Tuesday, October 1, 2013

Democracy Snake Oil

The Democracy Litmus Test - Even though Woodrow Wilson was another horrid president, we continue to operate under a lie which he famously promulgated - that democracy is beneficial, that anybody knows how to do it well, and that you can fight wars to deliver democracy.

Firstly, the USA is not a bastion of democracy - our ruling class only give lip service to democracy as part of the lipstick on a pig that we call government. Secondly, no democratic form of government has ever been established. Every government which claims democracy starts off by excluding great swaths of the people from having a say in government. Our "government," for instance, excluded all but white European males from the vote. The colluders who cook up governments may put on a show of being democratic, strictly among themselves, but the fix is in and the fancy footwork abounds. And the quality of the decision making actually goes downhill as we graciously admit new voters to the flock. See above, where Mencken impales the presidency, he also skewers the electorate.

So, I have an extremely jaundiced view of anybody who claims to bring democracy to someone else. Are we really fighting in Iraq (and yes we are really still fighting in Iraq) to bring democracy to the Iraqi? If you have bought that proposition, then I have a historic bridge over the North Fork of Benson Creek I would like to sell you.

Do you storm your next door neighbors' houses to demand of them not only that they should vote on it, but that they must decide thereby to have the same thing for dinner that you do?

Politicians who tell you that they are supporting our country's holy mission of bringing democracy to the world have taken advantage of your good intentions. They use this as a cover for the most egregious imperialism ever practiced by human kind. Our politicians and the military industrial complex take no backseat to the Mongol Horde, Great Britain, Spain, the USSR, nor even the Nazis and the legions of Rome.

Why is such a cover chosen? It is because the manipulators have discovered that it works. The American populace has been dumbed down to accept anything under the banners of God, country and Mom's apple pie - but the state is none of the above. The federal government is not God. The Federal Government is not this bounteous land. And the Federal Government sure ain't my Mom nor her great apple pie. The Federal Government is not democracy in any form.

What would we call it if one group claims to deliver to another that which it does not practice for itself? Hypocrisy.


Nixonism - In the piecemeal way that we are taught history, as fables, we slip into the lazy proposition that history is made by great events performed by great men. But the sad fact is that our foreign policy actually grows out of an accumulation of lapses. Where we are today is just the logical point on the slippery slope of where we have arrived through a chain of errors and their cover-ups.

I don't know when it became the constant of U.S. government to preserve itself through lies, but I have the strong opinion that it reached a height under both the vice-presidency and the presidency of Richard M. Nixon. Nixon made the arrogance of oligarchs public, but most probably not by design. To be a really perverse abuser of the government process requires a monumental incompetence and a gargantuan narcissism.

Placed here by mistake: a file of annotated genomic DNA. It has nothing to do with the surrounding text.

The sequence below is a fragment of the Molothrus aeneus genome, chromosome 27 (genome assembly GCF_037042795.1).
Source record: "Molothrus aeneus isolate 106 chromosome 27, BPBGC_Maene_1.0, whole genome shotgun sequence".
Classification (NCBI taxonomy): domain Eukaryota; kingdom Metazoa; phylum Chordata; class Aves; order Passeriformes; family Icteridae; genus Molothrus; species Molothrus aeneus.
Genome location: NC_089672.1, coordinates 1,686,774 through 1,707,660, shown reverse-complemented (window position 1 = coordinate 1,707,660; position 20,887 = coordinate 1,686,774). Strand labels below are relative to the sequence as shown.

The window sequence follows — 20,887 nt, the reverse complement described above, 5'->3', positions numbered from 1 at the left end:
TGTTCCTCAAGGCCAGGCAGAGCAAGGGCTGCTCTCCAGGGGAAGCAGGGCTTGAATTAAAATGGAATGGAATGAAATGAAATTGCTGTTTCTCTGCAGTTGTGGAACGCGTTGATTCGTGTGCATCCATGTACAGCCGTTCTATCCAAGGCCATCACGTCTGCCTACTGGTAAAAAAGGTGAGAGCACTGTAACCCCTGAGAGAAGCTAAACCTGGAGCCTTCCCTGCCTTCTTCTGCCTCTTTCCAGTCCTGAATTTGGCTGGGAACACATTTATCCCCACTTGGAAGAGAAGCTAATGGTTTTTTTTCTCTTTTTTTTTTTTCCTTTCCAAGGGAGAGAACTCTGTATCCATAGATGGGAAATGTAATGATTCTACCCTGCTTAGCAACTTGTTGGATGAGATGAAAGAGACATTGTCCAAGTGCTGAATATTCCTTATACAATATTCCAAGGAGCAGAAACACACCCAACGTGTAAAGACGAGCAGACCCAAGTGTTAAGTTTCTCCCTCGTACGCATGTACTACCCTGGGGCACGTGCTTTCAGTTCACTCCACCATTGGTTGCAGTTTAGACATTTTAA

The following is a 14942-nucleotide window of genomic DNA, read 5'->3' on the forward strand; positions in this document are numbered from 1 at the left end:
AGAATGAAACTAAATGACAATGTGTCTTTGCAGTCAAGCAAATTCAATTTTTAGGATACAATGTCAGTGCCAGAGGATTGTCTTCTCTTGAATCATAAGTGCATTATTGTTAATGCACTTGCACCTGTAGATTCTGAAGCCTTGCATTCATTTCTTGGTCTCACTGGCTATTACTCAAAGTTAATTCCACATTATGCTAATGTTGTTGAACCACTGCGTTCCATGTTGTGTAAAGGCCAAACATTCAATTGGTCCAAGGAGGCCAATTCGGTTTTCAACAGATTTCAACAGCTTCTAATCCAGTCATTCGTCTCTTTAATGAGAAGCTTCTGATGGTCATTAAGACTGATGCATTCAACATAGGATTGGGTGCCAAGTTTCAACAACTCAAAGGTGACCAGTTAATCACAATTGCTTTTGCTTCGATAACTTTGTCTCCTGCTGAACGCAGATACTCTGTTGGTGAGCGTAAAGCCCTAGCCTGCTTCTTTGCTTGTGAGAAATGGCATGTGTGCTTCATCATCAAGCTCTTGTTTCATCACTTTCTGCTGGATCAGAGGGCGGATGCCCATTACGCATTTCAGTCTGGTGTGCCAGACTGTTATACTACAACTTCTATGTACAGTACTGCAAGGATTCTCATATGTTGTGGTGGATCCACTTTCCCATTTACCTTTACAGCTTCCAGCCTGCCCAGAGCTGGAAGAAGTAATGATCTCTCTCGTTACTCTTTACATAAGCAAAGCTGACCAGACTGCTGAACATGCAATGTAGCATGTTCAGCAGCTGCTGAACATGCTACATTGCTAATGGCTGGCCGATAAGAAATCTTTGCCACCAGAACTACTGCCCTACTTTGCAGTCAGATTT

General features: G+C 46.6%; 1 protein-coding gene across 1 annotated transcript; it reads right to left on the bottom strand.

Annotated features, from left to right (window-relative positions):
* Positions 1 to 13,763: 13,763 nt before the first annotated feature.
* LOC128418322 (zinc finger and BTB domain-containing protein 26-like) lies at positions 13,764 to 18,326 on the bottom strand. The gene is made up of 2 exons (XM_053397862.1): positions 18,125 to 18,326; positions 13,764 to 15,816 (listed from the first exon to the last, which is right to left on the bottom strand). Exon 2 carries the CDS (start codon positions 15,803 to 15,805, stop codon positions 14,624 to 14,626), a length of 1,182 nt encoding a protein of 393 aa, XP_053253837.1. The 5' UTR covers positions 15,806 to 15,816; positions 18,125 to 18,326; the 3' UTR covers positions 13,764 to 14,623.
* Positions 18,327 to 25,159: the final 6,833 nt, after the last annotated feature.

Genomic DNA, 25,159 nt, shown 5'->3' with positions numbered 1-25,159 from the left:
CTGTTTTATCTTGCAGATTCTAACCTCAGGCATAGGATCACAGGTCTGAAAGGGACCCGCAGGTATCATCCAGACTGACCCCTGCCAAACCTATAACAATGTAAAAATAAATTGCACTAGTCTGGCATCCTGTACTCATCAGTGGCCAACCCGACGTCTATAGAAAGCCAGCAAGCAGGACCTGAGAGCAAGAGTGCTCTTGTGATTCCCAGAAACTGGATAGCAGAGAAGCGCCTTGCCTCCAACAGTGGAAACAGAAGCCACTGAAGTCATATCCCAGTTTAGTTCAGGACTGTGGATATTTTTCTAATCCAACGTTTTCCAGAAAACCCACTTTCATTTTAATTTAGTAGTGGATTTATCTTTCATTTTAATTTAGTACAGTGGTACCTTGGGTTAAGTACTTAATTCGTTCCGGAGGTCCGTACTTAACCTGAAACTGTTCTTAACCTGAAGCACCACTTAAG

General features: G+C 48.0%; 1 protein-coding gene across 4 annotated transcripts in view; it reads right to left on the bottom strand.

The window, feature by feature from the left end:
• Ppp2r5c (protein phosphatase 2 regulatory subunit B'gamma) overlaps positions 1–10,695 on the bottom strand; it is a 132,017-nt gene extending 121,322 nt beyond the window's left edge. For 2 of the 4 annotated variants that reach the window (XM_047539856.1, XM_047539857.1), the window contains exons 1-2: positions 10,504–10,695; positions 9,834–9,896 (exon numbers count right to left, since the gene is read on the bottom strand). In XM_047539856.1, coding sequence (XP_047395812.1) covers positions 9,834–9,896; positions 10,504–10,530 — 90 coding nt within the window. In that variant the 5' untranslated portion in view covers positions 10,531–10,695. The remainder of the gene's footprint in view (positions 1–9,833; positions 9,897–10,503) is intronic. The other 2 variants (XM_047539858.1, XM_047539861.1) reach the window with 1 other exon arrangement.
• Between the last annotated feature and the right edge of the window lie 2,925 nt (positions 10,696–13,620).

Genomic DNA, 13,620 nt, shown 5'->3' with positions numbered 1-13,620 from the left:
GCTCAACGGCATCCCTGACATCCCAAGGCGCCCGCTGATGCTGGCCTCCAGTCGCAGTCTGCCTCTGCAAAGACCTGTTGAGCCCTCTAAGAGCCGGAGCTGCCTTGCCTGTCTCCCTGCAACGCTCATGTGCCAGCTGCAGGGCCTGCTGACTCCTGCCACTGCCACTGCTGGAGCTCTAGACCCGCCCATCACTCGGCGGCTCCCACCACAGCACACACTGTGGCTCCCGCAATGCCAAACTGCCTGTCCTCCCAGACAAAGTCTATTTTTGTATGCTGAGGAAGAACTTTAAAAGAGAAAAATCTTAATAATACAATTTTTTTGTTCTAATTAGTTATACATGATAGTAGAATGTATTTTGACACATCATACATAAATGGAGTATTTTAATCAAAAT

Although Nixon just barely outclassed such ignoble presidents as Franklin Roosevelt and Lyndon Johnson, he nevertheless excelled as a crook. His estate is the imperial presidency, rampant lying, using ends to justify means, paranoia, the tail wagging the dog, megalomania, narcissism, the misuse of government, the metastatic spread of government, and warmongering under the guise of peace seeking. Nixon combined all of the bad attributes of every mediocre-to-bad president we have ever had. And let's not forget Watergate - the idea that presidents were above the law.

In my view, there has been only one good president, Thomas Jefferson. And that is not saying that he performed well as president; it is just saying that he was most likely the greatest man who was ever president. So while, in my mind, the affliction of having a bad president could have been named after any one of 43 bad presidents, somehow Nixon always leaps to my mind as the worst of the worst.

Remember the words of Henry L. Mencken:
"When a candidate for public office faces the voters he does not face men of sense; he faces a mob of men whose chief distinguishing mark is the fact that they are quite incapable of weighing ideas, or even of comprehending any save the most elemental - men whose whole thinking is done in terms of emotion, and whose dominant emotion is dread of what they cannot understand. So confronted, the candidate must either bark with the pack or be lost... All the odds are on the man who is, intrinsically, the most devious and mediocre — the man who can most adeptly disperse the notion that his mind is a virtual vacuum. The Presidency tends, year by year, to go to such men. As democracy is perfected, the office represents, more and more closely, the inner soul of the people. We move toward a lofty ideal. On some great and glorious day the plain folks of the land will reach their heart's desire at last, and the White House will be adorned by a downright moron."
Someday, I will share with you more thoughts on bad presidents, but today I will share with you my current worst five: 1) Richard Nixon, 2) Franklin Roosevelt, 3) Andrew Jackson, 4) Abraham Lincoln, 5) Lyndon Johnson.